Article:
Baseball in the 1970s intertwined more intensely with pop culture and the counterculture than it had before or since. The Pittsburgh Pirates’ Dock Ellis pitched a no-hitter against the San Diego Padres while tripping on LSD in 1970. Nine years later, Comiskey Park hosted the infamous “Disco Demolition Derby,” a promotion by Chicago rock-radio DJ Steve Dahl that went badly awry. Nearly double the ballpark’s capacity arrived that day, brandishing Bee Gees and Village People LPs to be destroyed in the middle of a double-header. Then the largely drunk and stoned attendees rioted, destroying the field and forcing the White Sox to forfeit the second game to the Detroit Tigers.
As Dan Epstein’s enormously entertaining Big Hair And Plastic Grass: A Funky Ride Through Baseball And America In The Swinging ’70s demonstrates, the decade was colorful in many ways. The game was populated by outsized weirdoes such as Mark “The Bird” Fidrych, the Tigers pitcher who talked to his baseballs before throwing them (“I want to get it back in the ball bag and goof around with the other balls there. Maybe it’ll learn some sense and come out as a pop-up next time”) and became an overnight star in 1976, thanks to night-game TV coverage. Then there was the Pirates’ Dave Parker, the 1978 National League MVP who wasn’t Jewish, but wore a Star of David pendant, as he put it, “Because I’m David, and I’m a star.”
Epstein offers a season-by-season overview, concentrating on the ways baseball adapted to the times, often in ways that would permanently alter the game—the American League’s adoption of designated hitters, the expansion of both leagues, the effects of Astroturf on ball fields—and in other cases were memorably era-specific, such as the ballplayers’ newfound hirsuteness. Sometimes both at once, as when Boston Red Sox pitcher Luis Tiant purchased an Afro toupee from Astroturf manufacturer Monsanto: “Perhaps the crafty pitcher was merely seeking a competitive edge; if any batter had lined a screamer back through the box, Tiant’s ‘turf-toupee’ probably could have deflected it to the nearest infielder.”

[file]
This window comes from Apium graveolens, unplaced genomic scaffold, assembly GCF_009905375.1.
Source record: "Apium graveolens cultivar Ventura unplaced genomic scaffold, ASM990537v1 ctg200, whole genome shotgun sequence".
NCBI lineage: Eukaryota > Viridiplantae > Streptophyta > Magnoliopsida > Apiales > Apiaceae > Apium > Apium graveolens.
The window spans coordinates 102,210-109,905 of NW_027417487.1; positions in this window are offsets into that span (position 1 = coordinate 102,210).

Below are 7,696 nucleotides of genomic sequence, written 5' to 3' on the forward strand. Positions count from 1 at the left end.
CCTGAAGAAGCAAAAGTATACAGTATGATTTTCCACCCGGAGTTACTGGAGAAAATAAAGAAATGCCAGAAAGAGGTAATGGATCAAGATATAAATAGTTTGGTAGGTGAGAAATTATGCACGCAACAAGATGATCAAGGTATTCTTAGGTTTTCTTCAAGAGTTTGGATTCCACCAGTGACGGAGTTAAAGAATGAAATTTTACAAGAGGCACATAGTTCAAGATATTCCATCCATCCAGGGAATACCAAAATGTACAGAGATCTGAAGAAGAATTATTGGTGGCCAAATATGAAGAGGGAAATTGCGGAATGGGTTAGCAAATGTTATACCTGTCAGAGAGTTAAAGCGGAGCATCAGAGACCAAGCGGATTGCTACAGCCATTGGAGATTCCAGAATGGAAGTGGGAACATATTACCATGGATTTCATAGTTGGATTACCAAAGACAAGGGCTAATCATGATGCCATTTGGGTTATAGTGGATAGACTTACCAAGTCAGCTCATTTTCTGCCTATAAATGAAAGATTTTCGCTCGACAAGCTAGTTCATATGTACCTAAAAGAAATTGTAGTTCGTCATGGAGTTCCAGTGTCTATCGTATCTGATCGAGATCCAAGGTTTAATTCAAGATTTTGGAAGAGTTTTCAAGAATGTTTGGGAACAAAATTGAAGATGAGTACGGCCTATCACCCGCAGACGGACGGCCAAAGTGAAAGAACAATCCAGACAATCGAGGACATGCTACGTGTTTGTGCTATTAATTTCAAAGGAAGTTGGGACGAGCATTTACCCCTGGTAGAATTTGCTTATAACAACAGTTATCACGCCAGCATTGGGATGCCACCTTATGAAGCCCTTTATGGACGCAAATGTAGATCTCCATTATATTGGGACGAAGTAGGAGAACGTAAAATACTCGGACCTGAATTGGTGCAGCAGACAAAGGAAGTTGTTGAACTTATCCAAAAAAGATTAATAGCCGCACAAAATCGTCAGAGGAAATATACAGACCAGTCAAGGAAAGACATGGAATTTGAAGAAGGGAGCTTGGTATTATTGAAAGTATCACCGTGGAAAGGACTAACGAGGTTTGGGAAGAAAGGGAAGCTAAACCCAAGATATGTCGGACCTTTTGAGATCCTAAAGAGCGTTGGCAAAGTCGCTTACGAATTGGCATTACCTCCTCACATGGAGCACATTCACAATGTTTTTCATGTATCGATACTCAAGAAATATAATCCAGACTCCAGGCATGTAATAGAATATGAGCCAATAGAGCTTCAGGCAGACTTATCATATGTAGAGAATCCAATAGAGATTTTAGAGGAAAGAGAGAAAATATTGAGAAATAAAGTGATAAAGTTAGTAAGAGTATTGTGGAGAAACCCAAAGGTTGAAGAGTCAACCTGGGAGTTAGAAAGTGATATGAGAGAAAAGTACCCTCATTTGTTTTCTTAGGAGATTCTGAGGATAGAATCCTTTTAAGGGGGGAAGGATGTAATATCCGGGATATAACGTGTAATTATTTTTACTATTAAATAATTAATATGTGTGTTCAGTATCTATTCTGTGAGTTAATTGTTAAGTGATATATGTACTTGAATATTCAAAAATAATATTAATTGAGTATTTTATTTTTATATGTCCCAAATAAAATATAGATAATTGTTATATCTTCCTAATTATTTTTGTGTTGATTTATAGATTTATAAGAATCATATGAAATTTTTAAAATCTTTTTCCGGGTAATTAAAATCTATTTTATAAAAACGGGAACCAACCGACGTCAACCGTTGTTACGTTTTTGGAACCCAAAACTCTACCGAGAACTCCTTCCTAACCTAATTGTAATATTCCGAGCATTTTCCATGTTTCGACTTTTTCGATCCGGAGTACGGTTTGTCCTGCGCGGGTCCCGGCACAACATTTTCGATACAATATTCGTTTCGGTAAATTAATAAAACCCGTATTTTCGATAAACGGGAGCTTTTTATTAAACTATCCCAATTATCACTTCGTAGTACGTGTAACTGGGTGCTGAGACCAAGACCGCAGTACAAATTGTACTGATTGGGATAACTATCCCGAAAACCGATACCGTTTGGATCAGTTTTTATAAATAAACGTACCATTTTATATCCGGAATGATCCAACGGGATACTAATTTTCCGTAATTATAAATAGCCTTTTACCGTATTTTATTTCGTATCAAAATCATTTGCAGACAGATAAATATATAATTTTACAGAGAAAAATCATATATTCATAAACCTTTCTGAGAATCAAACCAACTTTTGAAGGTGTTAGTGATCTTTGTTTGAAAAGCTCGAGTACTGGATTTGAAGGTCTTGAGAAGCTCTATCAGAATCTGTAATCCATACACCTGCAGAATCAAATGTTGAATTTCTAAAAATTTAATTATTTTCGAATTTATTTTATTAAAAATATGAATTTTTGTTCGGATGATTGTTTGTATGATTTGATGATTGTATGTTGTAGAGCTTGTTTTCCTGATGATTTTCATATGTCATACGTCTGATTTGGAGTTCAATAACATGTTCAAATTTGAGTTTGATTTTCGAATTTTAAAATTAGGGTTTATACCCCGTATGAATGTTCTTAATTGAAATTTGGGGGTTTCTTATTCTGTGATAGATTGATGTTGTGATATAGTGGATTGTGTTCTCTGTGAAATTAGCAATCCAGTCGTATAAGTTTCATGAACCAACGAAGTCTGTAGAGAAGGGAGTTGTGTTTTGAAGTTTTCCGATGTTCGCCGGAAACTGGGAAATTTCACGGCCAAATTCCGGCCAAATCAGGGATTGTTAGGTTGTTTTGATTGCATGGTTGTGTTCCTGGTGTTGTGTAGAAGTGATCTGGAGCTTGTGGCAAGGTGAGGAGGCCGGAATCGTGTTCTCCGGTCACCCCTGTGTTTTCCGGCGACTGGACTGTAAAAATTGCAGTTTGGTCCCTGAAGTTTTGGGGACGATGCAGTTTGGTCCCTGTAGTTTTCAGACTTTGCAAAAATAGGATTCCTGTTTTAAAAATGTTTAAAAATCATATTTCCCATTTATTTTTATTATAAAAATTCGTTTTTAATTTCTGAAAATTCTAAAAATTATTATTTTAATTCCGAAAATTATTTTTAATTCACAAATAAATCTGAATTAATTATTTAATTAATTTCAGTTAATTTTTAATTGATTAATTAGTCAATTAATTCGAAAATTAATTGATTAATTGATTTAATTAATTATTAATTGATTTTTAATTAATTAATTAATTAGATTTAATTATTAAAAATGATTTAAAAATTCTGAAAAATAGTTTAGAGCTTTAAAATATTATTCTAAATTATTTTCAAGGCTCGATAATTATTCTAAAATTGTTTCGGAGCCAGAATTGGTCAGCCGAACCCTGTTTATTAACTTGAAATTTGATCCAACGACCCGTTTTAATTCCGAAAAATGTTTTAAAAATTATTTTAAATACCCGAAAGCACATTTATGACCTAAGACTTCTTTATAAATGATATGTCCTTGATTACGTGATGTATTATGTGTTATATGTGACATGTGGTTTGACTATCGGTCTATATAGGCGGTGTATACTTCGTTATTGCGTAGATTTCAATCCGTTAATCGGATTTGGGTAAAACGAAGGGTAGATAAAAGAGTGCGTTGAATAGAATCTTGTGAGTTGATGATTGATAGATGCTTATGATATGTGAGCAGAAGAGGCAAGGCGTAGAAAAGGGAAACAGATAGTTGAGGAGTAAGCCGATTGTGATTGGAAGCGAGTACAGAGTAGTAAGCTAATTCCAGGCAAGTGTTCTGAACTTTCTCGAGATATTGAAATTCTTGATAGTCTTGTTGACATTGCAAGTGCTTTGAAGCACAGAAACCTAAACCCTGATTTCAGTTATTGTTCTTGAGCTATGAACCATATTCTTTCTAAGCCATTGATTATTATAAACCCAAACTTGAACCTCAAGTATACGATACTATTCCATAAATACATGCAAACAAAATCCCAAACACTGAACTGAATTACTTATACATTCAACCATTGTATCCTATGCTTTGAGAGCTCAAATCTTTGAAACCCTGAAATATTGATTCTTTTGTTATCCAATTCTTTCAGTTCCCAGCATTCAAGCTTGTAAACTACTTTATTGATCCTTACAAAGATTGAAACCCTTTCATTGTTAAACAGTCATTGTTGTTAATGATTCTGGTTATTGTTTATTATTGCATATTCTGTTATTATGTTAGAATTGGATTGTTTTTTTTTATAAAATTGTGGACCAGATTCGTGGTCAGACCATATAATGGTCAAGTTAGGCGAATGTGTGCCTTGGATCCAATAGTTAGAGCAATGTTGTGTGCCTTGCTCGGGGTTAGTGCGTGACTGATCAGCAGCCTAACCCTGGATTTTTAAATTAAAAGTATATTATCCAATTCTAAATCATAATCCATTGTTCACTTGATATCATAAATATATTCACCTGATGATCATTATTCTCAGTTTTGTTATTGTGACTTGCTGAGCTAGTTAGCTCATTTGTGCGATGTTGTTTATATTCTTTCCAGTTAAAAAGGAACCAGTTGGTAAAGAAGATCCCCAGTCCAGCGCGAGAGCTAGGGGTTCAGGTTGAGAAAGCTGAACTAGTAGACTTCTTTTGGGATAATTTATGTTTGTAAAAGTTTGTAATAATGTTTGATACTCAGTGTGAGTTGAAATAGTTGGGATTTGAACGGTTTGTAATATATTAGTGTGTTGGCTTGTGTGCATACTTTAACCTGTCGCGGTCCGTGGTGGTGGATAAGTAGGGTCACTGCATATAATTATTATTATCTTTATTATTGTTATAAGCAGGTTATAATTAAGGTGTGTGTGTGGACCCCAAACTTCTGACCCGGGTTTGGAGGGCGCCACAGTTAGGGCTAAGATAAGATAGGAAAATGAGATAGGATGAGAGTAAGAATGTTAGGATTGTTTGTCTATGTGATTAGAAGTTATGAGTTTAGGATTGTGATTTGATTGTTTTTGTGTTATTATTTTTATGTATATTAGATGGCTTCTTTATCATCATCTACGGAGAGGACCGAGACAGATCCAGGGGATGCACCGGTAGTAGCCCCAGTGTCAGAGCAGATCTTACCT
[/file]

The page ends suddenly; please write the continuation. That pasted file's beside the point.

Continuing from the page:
Epstein’s book reaches its manic peak in the chapter titled “The Polyester Proliferation,” about the outrageously colorful uniforms the decade brought forth. In particular, he writes, “The Padres were cursed from the start with a mustard-and-fecal-brown color combination, held over from the team’s days in the Pacific Coast League, and their raglan-style jerseys and two-tone caps gave off what can only be described as a total fast-food employee vibe—which was perhaps appropriate, given that the team was purchased in 1974 by McDonald’s mogul Ray Kroc.” Houston Astros fans had it even worse, thanks to the “pupil-gouging horror” of the team’s late-’70s outfits: “Something about them also smacked of chain motel bedspread or 747 jumbo-jet upholstery.” Baseball, like America and pop culture, reverted to a more corporate stance in the ’80s, but Epstein’s book waves its freak flag high.